India’s renewable energy (RE) sector seems to be losing steam, even as the total capacity has reached almost 86 GW by December 2019, says the latest State of India’s Environment Annual report, released here at the 2020 Annual Media Conclave and Anil Agarwal Dialogue.
India has set itself a target of 175 gigaWatt (GW) RE capacity by 2022 -- mainly in the form of 100 GW solar (60 GW utility-scale and 40 GW rooftop) and 60 GW wind. Between 2014 and 2018, the RE sector grew from 2.6 GW to 28 GW -- a cumulative aggregated growth rate of around 18 per cent.
But, says the report, “there has been a slowdown in capacity addition and auctions due to emerging risks and unaddressed structural issues.” Annual additions to solar capacity have dipped drastically to 6.5 GW in 2018-19, from 9.4 GW in 2017-18. In wind energy, against a sizeable 5.4 GW added in 2016-17, less than 2 GW was added annually in the following two years. The capacity auctioned to developers has remained almost constant at 2-3 GW. The share of RE in India’s power generation in 2018–19 was 10 per cent, a far cry from the national goal of 40 per cent share by 2030.
The stagnation, according to the report, is due to a combination of factors affecting every aspect from auctions and power purchase agreements (PPAs) to rising costs and payment delays. A 25 per cent safeguard duty on import of cells and modules has been imposed, causing commissioning delays and cost increases. Governments are also hankering for lowest possible tariffs which leads, among other things, to serial cancellation and postponement of bids. States are reneging on some existing PPAs in favour of lower tariffs from new projects. Project risks due to inadequate land and power evacuation infrastructure and poor financial health of discoms are worsening the situation.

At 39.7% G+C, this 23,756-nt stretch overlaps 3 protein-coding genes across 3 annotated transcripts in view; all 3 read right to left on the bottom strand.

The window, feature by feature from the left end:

The slowdown, naturally, raises doubts about India’s capability to meet the 175 GW target. To catch up, the country is now required to install 37.8 GW of solar rooftop, 32.1 GW of solar utility and 23.3 GW of wind power capacity in a short span of just two and half years.
CSE researchers say: “The government must restore the sanctity of auctions by removing arbitrary barriers like ceilings and by refraining from cancellations or postponement of bids. New mechanisms should be explored to manage discom risks. Simultaneously, the government should start working on the country’s longer-term energy decarbonisation vision.’’
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